Editor's Note: Are you still paper-based?
By Dave Fusaro, Editor in Chief
I’ve been working in magazines for 20 years and spent several years on newspapers before that, so it’s hard for me to give up the printed word on paper. Then again, I had a hard time adjusting to cars without carburetors.
Time and technology march on, ultimately for the better. Which brings us to the Internet and the 21st century.
We’ve been maintaining a web site for a few years now, but about 95 percent of it was simply our monthly magazine, or pieces thereof. It was a great place to find the July issue. But I’m not sure it was really meeting the information needs of our readers, much less the numerous other people out there in the food industry who seem to have a growing need for information.
So we went out and asked you what you wanted in a web resource. What we found out was enough to make us radically revise what our web sites look like and do. You told us you wanted a web site with deep and actionable content. You told us you go to the web on a mission to find specific information on specific topics. You told us you wanted carefully edited information, collated and presented in forms that were easy for you to find and to use. And not necessarily just our information, but info from any source that could help you solve the problem at hand.
Based on what you told us, we’ve ripped up the late-20th century www.foodprocessing.com
, and we’re pleased to present you with the new, 21st century www.foodprocessing.com
. Same address, but a whole new site. Now, if you go to the web site of this magazine, you won’t find a magazine on the web. Instead you will find something different, and we think much better.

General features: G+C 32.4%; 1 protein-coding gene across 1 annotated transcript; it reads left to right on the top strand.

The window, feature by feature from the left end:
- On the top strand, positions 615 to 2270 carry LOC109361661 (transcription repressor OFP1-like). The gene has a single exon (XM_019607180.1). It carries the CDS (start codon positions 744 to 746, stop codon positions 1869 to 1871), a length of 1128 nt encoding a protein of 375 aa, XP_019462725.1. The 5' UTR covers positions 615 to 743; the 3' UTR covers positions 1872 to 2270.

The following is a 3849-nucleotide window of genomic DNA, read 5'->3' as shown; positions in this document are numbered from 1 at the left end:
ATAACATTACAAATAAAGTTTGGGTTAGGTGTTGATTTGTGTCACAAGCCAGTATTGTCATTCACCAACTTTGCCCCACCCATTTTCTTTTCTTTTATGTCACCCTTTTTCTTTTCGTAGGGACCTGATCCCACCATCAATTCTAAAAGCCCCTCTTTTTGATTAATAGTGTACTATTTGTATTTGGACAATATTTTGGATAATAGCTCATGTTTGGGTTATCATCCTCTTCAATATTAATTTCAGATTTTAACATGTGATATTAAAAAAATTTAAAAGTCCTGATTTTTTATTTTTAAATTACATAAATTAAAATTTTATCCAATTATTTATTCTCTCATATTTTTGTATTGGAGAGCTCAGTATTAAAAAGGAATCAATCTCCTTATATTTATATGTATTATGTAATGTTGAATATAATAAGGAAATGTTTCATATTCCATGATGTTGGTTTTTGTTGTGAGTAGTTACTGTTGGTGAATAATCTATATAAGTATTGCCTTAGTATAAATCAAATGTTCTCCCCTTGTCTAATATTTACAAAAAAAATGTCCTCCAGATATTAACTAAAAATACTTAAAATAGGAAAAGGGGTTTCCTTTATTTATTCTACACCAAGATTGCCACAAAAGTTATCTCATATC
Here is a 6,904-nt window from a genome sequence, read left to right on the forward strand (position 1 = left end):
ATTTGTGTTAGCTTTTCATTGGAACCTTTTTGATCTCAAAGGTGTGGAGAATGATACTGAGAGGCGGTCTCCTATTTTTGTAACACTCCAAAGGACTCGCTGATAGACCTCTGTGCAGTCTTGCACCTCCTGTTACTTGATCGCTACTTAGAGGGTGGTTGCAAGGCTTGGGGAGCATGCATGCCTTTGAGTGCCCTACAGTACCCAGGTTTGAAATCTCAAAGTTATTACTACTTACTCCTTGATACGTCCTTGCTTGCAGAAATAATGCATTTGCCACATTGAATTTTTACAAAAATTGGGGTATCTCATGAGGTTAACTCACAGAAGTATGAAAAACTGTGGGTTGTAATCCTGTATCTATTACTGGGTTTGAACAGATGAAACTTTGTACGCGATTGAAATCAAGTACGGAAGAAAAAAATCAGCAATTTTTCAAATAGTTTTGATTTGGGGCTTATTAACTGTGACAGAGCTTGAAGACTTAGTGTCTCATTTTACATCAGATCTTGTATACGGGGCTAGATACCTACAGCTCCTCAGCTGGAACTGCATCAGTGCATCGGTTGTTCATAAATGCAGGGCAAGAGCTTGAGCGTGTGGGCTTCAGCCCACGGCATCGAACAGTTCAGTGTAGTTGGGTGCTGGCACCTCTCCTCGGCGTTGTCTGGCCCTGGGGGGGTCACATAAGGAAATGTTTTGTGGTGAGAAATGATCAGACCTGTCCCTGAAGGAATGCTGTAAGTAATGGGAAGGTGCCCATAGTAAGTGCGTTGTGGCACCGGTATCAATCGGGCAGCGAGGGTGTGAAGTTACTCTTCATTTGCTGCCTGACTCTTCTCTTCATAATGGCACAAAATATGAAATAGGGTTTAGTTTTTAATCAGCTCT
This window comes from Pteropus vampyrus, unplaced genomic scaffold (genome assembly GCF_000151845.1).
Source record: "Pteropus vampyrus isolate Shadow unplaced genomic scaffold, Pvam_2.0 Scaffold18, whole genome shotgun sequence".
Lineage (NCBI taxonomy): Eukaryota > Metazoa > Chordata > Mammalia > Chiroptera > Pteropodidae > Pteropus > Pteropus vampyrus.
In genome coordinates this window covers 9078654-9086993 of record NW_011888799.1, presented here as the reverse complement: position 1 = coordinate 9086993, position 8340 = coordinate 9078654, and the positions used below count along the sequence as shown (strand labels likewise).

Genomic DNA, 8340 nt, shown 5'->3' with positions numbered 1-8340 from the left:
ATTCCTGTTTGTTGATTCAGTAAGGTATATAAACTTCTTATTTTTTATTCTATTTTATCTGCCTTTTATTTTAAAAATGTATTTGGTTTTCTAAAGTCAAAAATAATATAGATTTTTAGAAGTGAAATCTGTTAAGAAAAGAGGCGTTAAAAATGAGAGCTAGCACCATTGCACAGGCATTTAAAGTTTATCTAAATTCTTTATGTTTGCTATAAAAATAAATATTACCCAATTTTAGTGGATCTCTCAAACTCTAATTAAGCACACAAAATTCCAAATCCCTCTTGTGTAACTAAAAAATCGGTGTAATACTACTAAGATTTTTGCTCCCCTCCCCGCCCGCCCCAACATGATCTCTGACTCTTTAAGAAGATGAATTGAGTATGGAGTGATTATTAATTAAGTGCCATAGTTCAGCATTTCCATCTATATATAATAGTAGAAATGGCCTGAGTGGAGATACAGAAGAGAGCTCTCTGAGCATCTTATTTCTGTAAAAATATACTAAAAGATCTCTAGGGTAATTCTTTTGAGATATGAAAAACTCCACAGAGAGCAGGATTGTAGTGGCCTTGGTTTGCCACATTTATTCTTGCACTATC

You can still find Food Processing’s monthly issue on our site â in fact, you can find two years’ worth of back issues there under “Issue Archive.” But there’s much more. We’ll be combining daily news, original-to-the-web topical articles, the award-winning content in our magazines, carefully chosen web links, aggregated content and extensive detailed product and vendor information to give our readers a single source of comprehensive industry insight.
In addition to our home page, we have six specific “channels”: new food products, packaging, production operations, ingredients & formulation, as well as two tied to our companion magazines: WellnessFoods.com and FoodCreation.com.
For a deep level of technicality, there are white papers on subjects ranging from RFID to a scientific overview of lycopene. There’s a career center with (at last glance) 20 pages of food-related job listings, with at least 25 jobs per page! From a regulatory food safety scientist for a certain Battle Creek, Mich.-based cereal company to a production operations coordinator for a Cargill plant. There’s even a calendar where you can not only see when and where next year’s IFT meeting is, but you can enter your own company’s event.
Our publishing company, Putman Media, has made a significant investment in this technology â¦ and in personnel. To help me manage this flood of digital data, we’ve brought on board a digital managing editor, Heidi Parsons, who will be responsible for www.FoodProcessing.com
. And in the coming weeks, you’ll be invited to sign up for any of four monthly e-newsletters: the general FoodProcessing e-Newsletter or the topic-specific ones AgilePlant Insider, WellnessFoods Insider and FoodCreation Insider.
In addition, we’ve entered into a partnership with GlobalSpec.com to allow you to have access to the best product and specification resource on the web.
You want deep, actionable content that is organized so that you can find it and use it easily. Done. Now tell us how we’re doing. E-mail me at email@example.com
with comments, criticism and suggestions for FoodProcessing.com. Heck, you can even use a pen and paper if you insist.